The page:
Don’t be precious about what you do but play.
Do you have a favourite artist and if yes, who?
Rothko, he’s often defined as abstract expressionist. I love his colour-filed paintings and the layers he does.
Can you tell me of a painting of yours with a particularly interesting story?
Alright, this one may sound a bit crazy but here it goes. I used to do mainly figurative paintings in the past and I entered one of them called ‘After the Storm’ for the Leamington Open. It did not get selected which I found really frustrating. I just felt really angry…. So I got back home that evening and painted it all over with black paint. And I left it for a while… Later this same painting became ‘Half-Crescent Moon’, a painting I did as a tribute to my nan, I’ve included certain architectural elements of her home – the stairs, the decorations, she liked golden colour… and the moon is like the place out of this world where she was heading to… This painting was later purchased by Ray Spence.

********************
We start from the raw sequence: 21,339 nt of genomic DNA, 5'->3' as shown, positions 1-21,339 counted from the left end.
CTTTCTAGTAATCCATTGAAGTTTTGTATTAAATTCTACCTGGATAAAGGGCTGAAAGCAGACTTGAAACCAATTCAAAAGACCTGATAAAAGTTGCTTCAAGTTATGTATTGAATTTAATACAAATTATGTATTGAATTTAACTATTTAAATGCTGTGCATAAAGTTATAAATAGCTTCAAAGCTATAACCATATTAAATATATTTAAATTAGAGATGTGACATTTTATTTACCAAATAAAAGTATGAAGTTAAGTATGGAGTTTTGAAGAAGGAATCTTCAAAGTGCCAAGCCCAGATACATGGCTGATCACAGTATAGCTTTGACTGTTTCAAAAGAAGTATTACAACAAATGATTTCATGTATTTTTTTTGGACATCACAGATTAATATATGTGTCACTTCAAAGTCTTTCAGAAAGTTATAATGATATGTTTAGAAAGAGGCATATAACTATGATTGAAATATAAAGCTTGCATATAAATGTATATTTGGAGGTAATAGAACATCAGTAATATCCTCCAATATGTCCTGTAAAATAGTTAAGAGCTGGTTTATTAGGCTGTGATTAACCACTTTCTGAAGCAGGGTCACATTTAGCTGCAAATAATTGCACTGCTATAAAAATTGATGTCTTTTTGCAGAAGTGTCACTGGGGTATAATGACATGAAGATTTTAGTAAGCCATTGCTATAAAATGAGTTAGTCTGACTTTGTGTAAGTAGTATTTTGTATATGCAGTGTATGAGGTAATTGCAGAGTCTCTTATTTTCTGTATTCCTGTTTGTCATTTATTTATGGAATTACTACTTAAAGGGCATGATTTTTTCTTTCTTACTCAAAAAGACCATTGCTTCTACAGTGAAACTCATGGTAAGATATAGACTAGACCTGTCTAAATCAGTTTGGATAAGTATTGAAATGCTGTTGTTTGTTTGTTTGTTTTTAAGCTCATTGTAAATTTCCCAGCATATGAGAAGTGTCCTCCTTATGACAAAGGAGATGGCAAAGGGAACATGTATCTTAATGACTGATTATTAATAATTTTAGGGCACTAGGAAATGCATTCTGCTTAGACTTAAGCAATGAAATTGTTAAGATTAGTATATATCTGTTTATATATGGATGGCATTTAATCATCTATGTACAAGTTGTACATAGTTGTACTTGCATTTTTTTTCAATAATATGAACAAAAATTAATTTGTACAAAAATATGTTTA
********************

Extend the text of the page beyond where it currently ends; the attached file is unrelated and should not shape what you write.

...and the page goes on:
Do you create more when you are happy or unhappy?
Doesn’t matter. When I am unhappy I paint and that makes me happy.
What kind of people buy your artwork?
Usually people who are into abstract art. If I have to give a specific example, one of my paintings was bought by the local councillor.
Have you bought any original artworks?
I love buying artworks. Me and Johnathan bought one of Neil Moore‘s original charcoal drawings. Buying an original is such a good investment. Especially if you are choosing a present – it’s unique and it will remain as a memory of the gesture.
What differentiates your artworks?
My background has influenced my use of colour and texture. India is so bright and colourful. I love the textures, they are everywhere: the peeling off paint from the building. I also like the sensation of craping a layer off. It’s like a layer of wax that has fallen and set on your skin – it’s a nice feeling peeling it off.
How would you describe your creative process?
It doesn’t matter what I paint but how I paint it. It’s the process I enjoy. My artwork is like a journey – it starts somewhere and I never know where it’s going to take me.
Thank you so much, Suminder!
More of her works can be viewed on her website – Suminder – and some of them are displayed at Chrome Yellow Arts.